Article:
Finance minister suspends sinking-fund payments
The Bermuda Government is to suspend payments into the sinking fund, a home for money set aside to pay down long-term debt.
In his maiden Budget Statement yesterday, Curtis Dickinson, the Minister of Finance, said it did not make financial sense to borrow money in order to set it aside for future debt payments.
Not paying the contribution allows the Government to project a surplus of $7.38 million, rather than a deficit of about $57 million if the payment had been made.
Mr Dickinson said yesterday that the sinking fund has a balance of $214 million. In the coming fiscal year, $180 million of it will be used to repay maturing debt.
“The Government will suspend making mandatory contributions to the sinking fund,” Mr Dickinson said.
“This decision has been made in light of the following factors: (i) apart from the private placement notes referenced above, the next maturity of government debt will occur in 2022; (ii) the interest expense associated with borrowing to fund the mandatory sinking fund contributions will be greater than the investment return generated on those funds; and (iii) the Government is forecasting continued operating surpluses which it intends to contribute to the sinking fund or use to make open market purchases of its existing indebtedness.”
The medium-term projection accompanying the Budget Statement shows no plans to make a contribution to the sinking fund in any of the next three fiscal years.
The Government Loans Act 1978 requires that an amount equal to 2.5 per cent of public debt outstanding is paid into the sinking fund each year. The law gives the finance minister discretion to suspend payments for 12 months or to draw on the fund to make interest payments.
As the debt has burgeoned over the years, from $277 million in 2008 to about $2.46 billion today, mandatory sinking-fund contributions have grown with it to a high point of $64.2 million in 2018-19.
The last time the Government made no contribution to the fund was in 2009-2010, when Paula Cox, the finance minister of the time also drew on the fund to pay interest on long-term debt.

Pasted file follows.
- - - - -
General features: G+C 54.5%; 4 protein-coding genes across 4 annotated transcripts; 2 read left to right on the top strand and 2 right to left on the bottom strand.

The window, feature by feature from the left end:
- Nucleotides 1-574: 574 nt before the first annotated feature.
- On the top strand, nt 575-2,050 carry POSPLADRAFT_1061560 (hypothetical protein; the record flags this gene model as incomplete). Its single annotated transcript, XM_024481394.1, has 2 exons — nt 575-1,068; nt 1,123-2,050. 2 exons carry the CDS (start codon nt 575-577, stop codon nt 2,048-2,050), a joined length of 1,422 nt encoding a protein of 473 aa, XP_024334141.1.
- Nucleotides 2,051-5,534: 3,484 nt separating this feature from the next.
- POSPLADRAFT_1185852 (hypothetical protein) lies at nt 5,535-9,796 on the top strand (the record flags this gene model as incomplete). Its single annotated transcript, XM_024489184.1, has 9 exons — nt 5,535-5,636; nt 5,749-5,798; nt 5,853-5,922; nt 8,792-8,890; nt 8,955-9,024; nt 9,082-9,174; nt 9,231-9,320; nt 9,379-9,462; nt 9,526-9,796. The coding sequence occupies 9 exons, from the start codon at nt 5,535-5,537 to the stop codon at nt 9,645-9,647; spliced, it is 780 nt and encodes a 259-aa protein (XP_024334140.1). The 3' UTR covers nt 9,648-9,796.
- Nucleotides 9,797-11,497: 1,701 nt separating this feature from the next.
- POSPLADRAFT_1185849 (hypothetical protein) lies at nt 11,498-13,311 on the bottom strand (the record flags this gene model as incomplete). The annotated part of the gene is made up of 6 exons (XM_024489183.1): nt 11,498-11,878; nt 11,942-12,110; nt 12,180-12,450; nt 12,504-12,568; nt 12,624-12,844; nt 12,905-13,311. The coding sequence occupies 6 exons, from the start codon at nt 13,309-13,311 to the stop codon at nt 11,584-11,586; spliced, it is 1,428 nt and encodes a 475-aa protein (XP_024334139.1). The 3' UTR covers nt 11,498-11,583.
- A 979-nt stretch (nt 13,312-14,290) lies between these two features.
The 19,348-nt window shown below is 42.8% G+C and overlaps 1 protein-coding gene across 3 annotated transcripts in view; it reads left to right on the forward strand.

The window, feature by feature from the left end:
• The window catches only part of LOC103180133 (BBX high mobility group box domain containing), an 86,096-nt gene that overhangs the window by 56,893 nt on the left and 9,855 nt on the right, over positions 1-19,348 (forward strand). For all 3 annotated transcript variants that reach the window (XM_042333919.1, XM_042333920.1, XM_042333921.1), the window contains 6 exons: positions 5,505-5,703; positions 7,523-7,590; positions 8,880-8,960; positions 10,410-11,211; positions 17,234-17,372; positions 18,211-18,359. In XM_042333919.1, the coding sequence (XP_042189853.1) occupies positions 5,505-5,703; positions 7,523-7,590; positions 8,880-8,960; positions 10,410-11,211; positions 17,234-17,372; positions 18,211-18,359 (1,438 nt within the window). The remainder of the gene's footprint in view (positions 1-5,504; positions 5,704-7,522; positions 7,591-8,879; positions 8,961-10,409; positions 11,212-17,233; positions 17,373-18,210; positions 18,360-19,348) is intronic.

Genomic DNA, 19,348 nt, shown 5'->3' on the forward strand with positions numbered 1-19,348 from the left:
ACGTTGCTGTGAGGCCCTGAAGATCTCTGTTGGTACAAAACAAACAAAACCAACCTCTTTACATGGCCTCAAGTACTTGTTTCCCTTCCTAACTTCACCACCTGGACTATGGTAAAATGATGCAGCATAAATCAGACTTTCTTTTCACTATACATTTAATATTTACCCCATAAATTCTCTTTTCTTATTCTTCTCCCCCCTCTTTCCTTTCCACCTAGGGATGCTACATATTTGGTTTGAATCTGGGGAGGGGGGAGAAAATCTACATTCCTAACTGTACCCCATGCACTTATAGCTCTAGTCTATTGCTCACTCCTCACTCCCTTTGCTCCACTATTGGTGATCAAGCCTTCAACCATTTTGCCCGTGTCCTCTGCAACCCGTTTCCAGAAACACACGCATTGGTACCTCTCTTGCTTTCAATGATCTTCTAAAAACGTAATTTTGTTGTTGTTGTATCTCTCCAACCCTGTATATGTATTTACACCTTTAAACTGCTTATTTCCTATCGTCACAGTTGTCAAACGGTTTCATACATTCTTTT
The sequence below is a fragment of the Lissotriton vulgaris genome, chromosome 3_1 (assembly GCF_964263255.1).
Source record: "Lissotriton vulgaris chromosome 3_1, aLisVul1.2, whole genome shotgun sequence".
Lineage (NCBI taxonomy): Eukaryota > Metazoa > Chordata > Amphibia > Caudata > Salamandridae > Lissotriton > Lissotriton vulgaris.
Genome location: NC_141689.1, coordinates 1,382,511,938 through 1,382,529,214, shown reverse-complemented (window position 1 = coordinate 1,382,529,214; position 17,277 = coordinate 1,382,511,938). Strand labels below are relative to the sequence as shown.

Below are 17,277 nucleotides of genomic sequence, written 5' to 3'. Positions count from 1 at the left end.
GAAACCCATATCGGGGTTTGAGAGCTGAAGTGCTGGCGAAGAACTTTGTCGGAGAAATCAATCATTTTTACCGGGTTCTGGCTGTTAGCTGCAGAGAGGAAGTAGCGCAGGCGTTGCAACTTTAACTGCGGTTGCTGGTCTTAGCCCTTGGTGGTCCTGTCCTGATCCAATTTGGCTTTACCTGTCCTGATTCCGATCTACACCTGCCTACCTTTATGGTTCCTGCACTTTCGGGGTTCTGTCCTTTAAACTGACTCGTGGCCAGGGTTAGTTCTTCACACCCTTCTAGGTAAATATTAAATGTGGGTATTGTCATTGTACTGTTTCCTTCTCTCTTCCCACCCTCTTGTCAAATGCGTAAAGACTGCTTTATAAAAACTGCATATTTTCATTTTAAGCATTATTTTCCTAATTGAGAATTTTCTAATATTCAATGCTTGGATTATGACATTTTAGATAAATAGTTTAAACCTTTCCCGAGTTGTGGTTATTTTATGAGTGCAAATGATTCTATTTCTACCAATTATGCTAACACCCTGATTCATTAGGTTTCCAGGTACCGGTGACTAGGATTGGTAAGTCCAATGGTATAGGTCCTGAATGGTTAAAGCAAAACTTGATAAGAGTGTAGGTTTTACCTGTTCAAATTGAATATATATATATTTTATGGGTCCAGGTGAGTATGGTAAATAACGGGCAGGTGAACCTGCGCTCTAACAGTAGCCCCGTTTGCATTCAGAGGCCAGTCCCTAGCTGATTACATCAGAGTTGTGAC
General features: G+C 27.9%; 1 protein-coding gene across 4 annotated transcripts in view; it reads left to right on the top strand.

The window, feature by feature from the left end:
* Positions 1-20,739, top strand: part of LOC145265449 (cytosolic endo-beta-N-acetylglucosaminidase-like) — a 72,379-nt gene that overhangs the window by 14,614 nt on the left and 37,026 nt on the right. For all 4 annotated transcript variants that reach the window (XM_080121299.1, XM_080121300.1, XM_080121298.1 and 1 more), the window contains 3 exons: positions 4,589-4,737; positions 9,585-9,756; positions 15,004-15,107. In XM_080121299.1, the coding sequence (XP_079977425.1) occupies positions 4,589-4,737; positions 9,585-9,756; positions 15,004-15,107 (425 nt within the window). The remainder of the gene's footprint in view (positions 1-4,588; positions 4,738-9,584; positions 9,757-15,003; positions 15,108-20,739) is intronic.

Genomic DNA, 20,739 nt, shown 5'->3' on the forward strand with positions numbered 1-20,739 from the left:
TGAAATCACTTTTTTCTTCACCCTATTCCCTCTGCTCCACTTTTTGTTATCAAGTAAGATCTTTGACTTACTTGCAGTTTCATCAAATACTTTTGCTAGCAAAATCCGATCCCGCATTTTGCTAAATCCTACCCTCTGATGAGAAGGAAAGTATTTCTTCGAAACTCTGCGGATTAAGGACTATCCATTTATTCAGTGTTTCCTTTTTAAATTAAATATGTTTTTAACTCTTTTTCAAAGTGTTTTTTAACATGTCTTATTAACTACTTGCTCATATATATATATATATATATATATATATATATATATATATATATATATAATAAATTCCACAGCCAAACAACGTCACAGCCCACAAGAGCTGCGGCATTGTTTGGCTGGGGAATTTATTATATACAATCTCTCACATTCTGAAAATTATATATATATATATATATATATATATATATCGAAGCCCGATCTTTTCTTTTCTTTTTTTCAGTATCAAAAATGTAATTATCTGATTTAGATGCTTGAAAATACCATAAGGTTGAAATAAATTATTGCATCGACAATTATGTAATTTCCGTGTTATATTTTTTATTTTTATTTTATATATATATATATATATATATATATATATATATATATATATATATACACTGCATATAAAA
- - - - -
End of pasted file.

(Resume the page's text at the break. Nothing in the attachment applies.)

Since then, contributions to the fund have totalled more than $345 million.
The repaying of the $180 million in maturing debt in 2019-20 will reduce annual interest costs to the Government by $12.1 million, Mr Dickinson said.
The net debt will rise close to the $2.5 billion debt ceiling, but will not break through it, Mr Dickinson said. By the end of March 2020, net debt is forecast to be $2.457 billion.
Future surpluses will be committed to paying down debt, the finance minister added.
Interest payments on the debt will amount to $116.5 million in 2019-20, down from $124 million in the previous year, but still costing the public purse the equivalent of $319,000 per day.
Interest will also eat up 10.4 cents of every dollar the Government takes in the next fiscal year.
Revised estimates for the current fiscal year, which ends on March 30, show that the Government took in $1.08 billion, which was $10.6 million, or 1.1 per cent less than it projected in last year’s Budget.
Current account expenditure, which excludes debt servicing costs, was nearly $932 million, which was $2.85 million, or 0.3 per cent more than projected.
The result was a deficit of $102.58 million for 2018-19, revised upwards from the last year’s projection for a deficit of $89.7 million.
For 2019-20, revenue is forecast to rise by $39 million from the revised estimate for this year to $1.12 billion, while expenditure will be down by $2.1 million from this year’s revised total to $929.86 million.
The biggest contributor to government coffers will be payroll tax, which is projected to bring in $466.1 million next year, up $5.5 million from this year’s revised estimate, followed by customs duty, expected to generate $235 million, compared to $224.5 million this year.
Mr Dickinson announced a freeze in expenditure at 2018-19 levels and added that spending cuts would be difficult to achieve.
“While there has been some success in reducing costs, it has become increasingly difficult to implement further reductions under the current government structure and the across-the-board expenditure cuts in previous budgets,” Mr Dickinson said.
“With 51.5 per cent of the current account expenditure, excluding debt service, representing employee costs and 34.1 per cent relating to grants and contributions, there are very few other expenditure types that can be reduced and have a material impact on the level of spending.”
However, the Government has set up an Efficiency Committee, to seek further opportunities for savings, “either by way of increased efficiencies or by making structural reforms in the way in which services are delivered and institutions are structured”, Mr Dickinson added.
The finance minister said: “The EC has highlighted how savings and greater effectiveness can be obtained by the Government in the areas of financial assistance, purchasing of materials, inventory management, and handling of staff vacancies.
“The EC has also emphasised the critical importance of developing a detailed overall strategic plan to guide the spending priorities of the Government over the medium to long term.”
The most expensive ministry by far is health, whose projected expenditure for next year is $241.55 million, more than $100 million ahead of the next most costly ministry, education, which will cost nearly $137 million, just ahead of national security, with $135 million.
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